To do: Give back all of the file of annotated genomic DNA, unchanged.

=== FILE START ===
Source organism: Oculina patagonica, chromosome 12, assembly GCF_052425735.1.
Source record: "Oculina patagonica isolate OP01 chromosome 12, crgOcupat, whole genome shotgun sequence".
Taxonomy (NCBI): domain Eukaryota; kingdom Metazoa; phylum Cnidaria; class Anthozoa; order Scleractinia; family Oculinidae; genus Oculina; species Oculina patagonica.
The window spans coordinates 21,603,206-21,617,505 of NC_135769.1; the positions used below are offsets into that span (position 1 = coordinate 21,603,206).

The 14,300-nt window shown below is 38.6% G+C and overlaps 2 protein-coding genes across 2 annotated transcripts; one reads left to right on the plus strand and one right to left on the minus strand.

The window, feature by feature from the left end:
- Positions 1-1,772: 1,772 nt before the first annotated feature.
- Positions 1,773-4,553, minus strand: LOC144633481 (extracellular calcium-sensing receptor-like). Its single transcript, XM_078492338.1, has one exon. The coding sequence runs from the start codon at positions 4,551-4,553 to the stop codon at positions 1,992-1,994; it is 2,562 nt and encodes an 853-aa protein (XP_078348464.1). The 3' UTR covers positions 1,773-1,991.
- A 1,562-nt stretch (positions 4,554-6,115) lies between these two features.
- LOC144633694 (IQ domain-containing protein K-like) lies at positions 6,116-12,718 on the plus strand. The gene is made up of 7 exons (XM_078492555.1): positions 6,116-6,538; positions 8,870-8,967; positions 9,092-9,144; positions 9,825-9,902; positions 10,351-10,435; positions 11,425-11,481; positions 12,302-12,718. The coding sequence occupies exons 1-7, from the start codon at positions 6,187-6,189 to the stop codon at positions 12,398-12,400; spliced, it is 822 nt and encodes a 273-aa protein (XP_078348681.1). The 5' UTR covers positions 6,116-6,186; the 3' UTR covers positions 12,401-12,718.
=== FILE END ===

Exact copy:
Source organism: Oculina patagonica, chromosome 12, assembly GCF_052425735.1.
Source record: "Oculina patagonica isolate OP01 chromosome 12, crgOcupat, whole genome shotgun sequence".
Taxonomy (NCBI): domain Eukaryota; kingdom Metazoa; phylum Cnidaria; class Anthozoa; order Scleractinia; family Oculinidae; genus Oculina; species Oculina patagonica.
The window spans coordinates 21,603,206-21,617,505 of NC_135769.1; the positions used below are offsets into that span (position 1 = coordinate 21,603,206).

The 14,300-nt window shown below is 38.6% G+C and overlaps 2 protein-coding genes across 2 annotated transcripts; one reads left to right on the plus strand and one right to left on the minus strand.

The window, feature by feature from the left end:
- Positions 1-1,772: 1,772 nt before the first annotated feature.
- Positions 1,773-4,553, minus strand: LOC144633481 (extracellular calcium-sensing receptor-like). Its single transcript, XM_078492338.1, has one exon. The coding sequence runs from the start codon at positions 4,551-4,553 to the stop codon at positions 1,992-1,994; it is 2,562 nt and encodes an 853-aa protein (XP_078348464.1). The 3' UTR covers positions 1,773-1,991.
- A 1,562-nt stretch (positions 4,554-6,115) lies between these two features.
- LOC144633694 (IQ domain-containing protein K-like) lies at positions 6,116-12,718 on the plus strand. The gene is made up of 7 exons (XM_078492555.1): positions 6,116-6,538; positions 8,870-8,967; positions 9,092-9,144; positions 9,825-9,902; positions 10,351-10,435; positions 11,425-11,481; positions 12,302-12,718. The coding sequence occupies exons 1-7, from the start codon at positions 6,187-6,189 to the stop codon at positions 12,398-12,400; spliced, it is 822 nt and encodes a 273-aa protein (XP_078348681.1). The 5' UTR covers positions 6,116-6,186; the 3' UTR covers positions 12,401-12,718.